As for what happened, our son was taking a month-long enrichment program called ‘Sci-Fair’. The program brings in students from Cornell University as well as teachers to work with kids to create 3D virtual worlds filled with realistic objects, and they simultaneously do research on the topic provided that they build their world around. It might be pollution, water conservation, technology evolution, or whatever. It is pretty cool.

Anyway, it was the first day of the program; he had walked over in the morning and was now walking home, noting that unlike the normal busy street he would encounter there were few drivers on the road. But when he went to start crossing, out of nowhere a truck was there. The truck side-swiped him, knocking him into a tail-spin onto the road. He received plenty of bumps and bruises (and a concussion) but nothing more.

By the time my wife got there the police were on the way, other drivers had stopped, and seeing that my son was OK the driver starting talking about ‘getting our stories straight’ and other stuff that made him seem ‘questionable’. A police report was filed, and my wife and son headed off in the ambulance; I met them at the hospital. He was released a few hours later and aside from a couple of days of being achy he was none the worse for the accident.

The other action we took was to immediately draft a letter to the school system, including the superintendent and principals of both schools. The very next morning we heard back from the superintendent with his own thoughts and a course of action. We then proceeded up the food chain – because we quickly discovered that the school has little power in these things.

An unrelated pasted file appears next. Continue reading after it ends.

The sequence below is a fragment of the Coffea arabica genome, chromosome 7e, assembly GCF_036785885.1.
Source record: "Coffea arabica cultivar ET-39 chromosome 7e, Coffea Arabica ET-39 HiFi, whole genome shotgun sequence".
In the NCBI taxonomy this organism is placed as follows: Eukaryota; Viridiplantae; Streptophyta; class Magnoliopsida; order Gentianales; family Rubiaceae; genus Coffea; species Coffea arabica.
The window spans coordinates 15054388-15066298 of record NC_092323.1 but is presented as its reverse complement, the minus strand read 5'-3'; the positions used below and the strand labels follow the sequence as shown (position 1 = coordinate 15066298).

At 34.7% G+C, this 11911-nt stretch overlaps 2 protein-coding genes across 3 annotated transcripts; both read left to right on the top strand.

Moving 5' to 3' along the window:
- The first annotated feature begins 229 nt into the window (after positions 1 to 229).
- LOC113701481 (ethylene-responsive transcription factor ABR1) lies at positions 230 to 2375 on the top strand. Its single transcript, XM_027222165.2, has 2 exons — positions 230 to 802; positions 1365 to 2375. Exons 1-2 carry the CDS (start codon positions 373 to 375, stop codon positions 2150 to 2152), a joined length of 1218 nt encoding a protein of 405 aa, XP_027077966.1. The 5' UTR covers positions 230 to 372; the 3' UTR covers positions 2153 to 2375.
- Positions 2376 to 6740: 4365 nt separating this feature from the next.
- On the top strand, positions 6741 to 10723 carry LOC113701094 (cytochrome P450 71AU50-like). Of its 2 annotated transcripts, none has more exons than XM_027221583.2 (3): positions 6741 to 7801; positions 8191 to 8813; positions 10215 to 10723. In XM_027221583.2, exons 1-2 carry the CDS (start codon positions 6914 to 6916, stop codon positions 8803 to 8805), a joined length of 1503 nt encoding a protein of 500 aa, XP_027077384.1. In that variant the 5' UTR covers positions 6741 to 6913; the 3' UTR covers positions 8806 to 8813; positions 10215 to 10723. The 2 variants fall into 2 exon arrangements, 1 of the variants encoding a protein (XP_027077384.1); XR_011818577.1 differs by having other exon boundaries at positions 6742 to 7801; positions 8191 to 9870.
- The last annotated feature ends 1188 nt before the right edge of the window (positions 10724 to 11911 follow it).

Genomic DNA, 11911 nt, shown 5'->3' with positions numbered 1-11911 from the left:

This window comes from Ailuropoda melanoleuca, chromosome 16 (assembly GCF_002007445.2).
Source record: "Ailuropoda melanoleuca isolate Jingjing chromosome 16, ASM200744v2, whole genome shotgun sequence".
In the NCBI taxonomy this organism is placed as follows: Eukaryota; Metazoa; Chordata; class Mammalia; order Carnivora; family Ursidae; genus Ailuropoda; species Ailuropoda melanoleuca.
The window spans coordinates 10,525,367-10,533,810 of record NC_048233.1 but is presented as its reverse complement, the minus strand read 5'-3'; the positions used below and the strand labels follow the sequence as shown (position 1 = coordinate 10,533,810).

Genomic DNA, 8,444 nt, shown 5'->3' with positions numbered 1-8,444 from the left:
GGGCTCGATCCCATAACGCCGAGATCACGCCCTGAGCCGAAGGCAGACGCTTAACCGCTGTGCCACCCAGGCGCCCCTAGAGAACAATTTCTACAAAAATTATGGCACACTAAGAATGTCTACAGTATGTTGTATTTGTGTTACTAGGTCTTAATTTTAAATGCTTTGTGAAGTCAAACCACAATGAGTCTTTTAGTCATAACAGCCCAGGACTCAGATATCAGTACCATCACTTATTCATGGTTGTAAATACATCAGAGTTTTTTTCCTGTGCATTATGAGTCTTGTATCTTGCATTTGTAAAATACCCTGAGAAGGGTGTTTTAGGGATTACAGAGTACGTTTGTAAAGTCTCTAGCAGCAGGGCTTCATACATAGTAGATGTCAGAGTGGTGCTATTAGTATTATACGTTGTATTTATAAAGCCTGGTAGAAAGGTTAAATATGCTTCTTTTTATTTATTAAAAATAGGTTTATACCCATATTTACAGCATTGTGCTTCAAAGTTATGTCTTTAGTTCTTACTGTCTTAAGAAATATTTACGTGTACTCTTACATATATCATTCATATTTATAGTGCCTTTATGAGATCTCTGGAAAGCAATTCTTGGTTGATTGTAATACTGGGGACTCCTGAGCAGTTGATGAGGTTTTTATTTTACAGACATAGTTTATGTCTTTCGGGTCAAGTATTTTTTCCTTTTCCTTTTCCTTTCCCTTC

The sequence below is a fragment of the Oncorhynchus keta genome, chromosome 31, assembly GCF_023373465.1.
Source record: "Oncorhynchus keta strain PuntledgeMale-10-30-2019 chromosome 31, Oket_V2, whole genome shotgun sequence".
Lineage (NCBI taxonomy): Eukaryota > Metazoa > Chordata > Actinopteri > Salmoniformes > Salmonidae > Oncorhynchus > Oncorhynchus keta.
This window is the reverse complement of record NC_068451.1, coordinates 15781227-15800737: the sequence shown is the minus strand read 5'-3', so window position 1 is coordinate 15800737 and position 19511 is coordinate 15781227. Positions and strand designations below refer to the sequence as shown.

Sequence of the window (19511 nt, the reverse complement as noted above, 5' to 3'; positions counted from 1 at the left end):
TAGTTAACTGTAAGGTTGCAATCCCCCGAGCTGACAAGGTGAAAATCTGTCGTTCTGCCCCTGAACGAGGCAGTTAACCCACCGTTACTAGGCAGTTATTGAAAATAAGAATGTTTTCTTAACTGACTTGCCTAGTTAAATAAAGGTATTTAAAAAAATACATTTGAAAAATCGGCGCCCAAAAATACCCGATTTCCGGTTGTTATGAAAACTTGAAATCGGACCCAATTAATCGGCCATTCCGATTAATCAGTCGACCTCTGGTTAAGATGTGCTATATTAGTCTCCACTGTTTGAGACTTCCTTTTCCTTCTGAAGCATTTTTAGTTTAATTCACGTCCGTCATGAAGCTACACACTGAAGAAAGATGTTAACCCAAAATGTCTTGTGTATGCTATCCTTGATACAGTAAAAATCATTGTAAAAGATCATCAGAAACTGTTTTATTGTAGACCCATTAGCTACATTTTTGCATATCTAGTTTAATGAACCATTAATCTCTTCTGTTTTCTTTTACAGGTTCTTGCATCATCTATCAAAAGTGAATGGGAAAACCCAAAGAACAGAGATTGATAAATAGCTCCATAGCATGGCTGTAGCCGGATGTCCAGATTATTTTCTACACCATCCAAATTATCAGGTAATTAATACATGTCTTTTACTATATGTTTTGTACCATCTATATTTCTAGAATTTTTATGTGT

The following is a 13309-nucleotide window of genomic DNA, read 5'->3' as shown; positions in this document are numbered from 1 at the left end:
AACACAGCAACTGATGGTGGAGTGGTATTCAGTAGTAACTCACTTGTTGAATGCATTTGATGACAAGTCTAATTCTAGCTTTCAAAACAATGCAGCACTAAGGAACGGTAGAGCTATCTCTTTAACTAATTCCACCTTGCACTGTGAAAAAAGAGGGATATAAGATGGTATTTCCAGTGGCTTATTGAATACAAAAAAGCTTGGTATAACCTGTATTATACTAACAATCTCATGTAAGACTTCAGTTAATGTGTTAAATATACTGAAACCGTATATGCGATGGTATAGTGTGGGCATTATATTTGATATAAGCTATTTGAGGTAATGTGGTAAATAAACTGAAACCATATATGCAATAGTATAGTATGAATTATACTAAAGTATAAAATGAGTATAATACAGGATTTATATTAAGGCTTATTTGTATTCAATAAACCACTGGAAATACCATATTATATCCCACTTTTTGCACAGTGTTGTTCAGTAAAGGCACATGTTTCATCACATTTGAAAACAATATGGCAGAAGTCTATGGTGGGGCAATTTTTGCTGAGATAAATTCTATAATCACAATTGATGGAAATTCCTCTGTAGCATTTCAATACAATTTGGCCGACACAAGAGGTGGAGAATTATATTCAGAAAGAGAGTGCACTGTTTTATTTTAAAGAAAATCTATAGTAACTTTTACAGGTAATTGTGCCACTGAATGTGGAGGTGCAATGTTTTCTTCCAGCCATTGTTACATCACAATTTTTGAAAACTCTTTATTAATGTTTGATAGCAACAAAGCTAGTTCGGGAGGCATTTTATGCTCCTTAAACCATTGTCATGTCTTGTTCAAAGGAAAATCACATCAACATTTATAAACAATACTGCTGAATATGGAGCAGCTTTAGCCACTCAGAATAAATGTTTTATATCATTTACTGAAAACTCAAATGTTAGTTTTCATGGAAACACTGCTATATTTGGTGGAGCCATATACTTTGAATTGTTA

As it turns out, the road passing in front of the school is a county road, so the town cannot set or maintain anything with the road. But the county cannot change things like the speed limit without state approval, and the state guidelines on school zone speeds are much softer in New York than in Massachusetts, so it isn’t clear what they will approve. Regarding the crosswalk, there were several ideas including some needs to comply with ADA standards. Also, while the county can provide the crosswalk, a ‘yield to pedestrians’ sign would have to be placed and maintained by the school.

But while that is a beaurocratic mess, it was not what we expected – everyone was quick to return calls, engaged and eager to help however they could. We have heard back from a couple of people, but will have to wait a bit for everything to get in motion. Part of the reason why things are going as smoothly as they are seems to be that we never yelled or sought to place blame; and our son is entering high school in a month so our concern is less about him than it is about the NEXT kid in that situation. That genuine concern and willingness to help seemed to motivate people more than shouting at a town meeting.